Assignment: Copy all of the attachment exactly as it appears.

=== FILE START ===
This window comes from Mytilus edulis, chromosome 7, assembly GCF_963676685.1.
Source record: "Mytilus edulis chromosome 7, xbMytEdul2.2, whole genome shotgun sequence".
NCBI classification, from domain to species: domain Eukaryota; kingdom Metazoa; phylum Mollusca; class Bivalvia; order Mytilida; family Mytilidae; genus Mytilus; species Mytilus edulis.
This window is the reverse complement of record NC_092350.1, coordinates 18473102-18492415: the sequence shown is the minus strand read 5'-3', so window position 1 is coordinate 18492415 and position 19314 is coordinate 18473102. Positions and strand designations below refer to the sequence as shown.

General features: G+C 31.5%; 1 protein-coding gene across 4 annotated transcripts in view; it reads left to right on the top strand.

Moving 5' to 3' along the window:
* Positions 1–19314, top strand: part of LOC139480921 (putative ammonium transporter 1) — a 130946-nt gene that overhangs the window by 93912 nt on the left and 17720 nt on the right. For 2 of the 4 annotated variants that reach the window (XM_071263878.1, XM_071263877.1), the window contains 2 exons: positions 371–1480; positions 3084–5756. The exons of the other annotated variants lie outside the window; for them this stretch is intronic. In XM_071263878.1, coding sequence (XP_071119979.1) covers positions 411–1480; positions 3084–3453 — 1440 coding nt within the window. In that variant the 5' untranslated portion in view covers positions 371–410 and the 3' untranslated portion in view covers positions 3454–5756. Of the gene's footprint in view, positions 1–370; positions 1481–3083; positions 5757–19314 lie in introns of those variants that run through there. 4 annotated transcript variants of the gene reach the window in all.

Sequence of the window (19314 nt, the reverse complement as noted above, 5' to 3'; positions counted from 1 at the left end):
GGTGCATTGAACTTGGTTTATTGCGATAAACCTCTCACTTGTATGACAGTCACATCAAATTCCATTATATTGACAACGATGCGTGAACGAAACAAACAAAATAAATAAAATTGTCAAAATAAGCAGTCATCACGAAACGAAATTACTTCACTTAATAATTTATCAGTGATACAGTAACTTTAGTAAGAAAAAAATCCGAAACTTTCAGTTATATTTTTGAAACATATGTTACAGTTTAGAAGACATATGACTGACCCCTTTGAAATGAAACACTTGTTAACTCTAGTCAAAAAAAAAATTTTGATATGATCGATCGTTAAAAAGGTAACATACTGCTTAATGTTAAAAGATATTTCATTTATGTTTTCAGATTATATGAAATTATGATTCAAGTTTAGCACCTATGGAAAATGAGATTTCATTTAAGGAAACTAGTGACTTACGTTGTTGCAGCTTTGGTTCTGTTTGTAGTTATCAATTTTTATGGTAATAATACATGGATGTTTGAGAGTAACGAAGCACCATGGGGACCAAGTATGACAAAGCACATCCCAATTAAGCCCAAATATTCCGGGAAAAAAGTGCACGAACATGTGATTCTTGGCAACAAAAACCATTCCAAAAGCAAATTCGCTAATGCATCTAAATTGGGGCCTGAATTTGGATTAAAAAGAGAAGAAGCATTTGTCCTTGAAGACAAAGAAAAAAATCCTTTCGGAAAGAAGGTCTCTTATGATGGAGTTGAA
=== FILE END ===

This window comes from Mytilus edulis, chromosome 7, assembly GCF_963676685.1.
Source record: "Mytilus edulis chromosome 7, xbMytEdul2.2, whole genome shotgun sequence".
NCBI classification, from domain to species: domain Eukaryota; kingdom Metazoa; phylum Mollusca; class Bivalvia; order Mytilida; family Mytilidae; genus Mytilus; species Mytilus edulis.
This window is the reverse complement of record NC_092350.1, coordinates 18473102-18492415: the sequence shown is the minus strand read 5'-3', so window position 1 is coordinate 18492415 and position 19314 is coordinate 18473102. Positions and strand designations below refer to the sequence as shown.

General features: G+C 31.5%; 1 protein-coding gene across 4 annotated transcripts in view; it reads left to right on the top strand.

Moving 5' to 3' along the window:
* Positions 1–19314, top strand: part of LOC139480921 (putative ammonium transporter 1) — a 130946-nt gene that overhangs the window by 93912 nt on the left and 17720 nt on the right. For 2 of the 4 annotated variants that reach the window (XM_071263878.1, XM_071263877.1), the window contains 2 exons: positions 371–1480; positions 3084–5756. The exons of the other annotated variants lie outside the window; for them this stretch is intronic. In XM_071263878.1, coding sequence (XP_071119979.1) covers positions 411–1480; positions 3084–3453 — 1440 coding nt within the window. In that variant the 5' untranslated portion in view covers positions 371–410 and the 3' untranslated portion in view covers positions 3454–5756. Of the gene's footprint in view, positions 1–370; positions 1481–3083; positions 5757–19314 lie in introns of those variants that run through there. 4 annotated transcript variants of the gene reach the window in all.

Sequence of the window (19314 nt, the reverse complement as noted above, 5' to 3'; positions counted from 1 at the left end):
GGTGCATTGAACTTGGTTTATTGCGATAAACCTCTCACTTGTATGACAGTCACATCAAATTCCATTATATTGACAACGATGCGTGAACGAAACAAACAAAATAAATAAAATTGTCAAAATAAGCAGTCATCACGAAACGAAATTACTTCACTTAATAATTTATCAGTGATACAGTAACTTTAGTAAGAAAAAAATCCGAAACTTTCAGTTATATTTTTGAAACATATGTTACAGTTTAGAAGACATATGACTGACCCCTTTGAAATGAAACACTTGTTAACTCTAGTCAAAAAAAAAATTTTGATATGATCGATCGTTAAAAAGGTAACATACTGCTTAATGTTAAAAGATATTTCATTTATGTTTTCAGATTATATGAAATTATGATTCAAGTTTAGCACCTATGGAAAATGAGATTTCATTTAAGGAAACTAGTGACTTACGTTGTTGCAGCTTTGGTTCTGTTTGTAGTTATCAATTTTTATGGTAATAATACATGGATGTTTGAGAGTAACGAAGCACCATGGGGACCAAGTATGACAAAGCACATCCCAATTAAGCCCAAATATTCCGGGAAAAAAGTGCACGAACATGTGATTCTTGGCAACAAAAACCATTCCAAAAGCAAATTCGCTAATGCATCTAAATTGGGGCCTGAATTTGGATTAAAAAGAGAAGAAGCATTTGTCCTTGAAGACAAAGAAAAAAATCCTTTCGGAAAGAAGGTCTCTTATGATGGAGTTGAA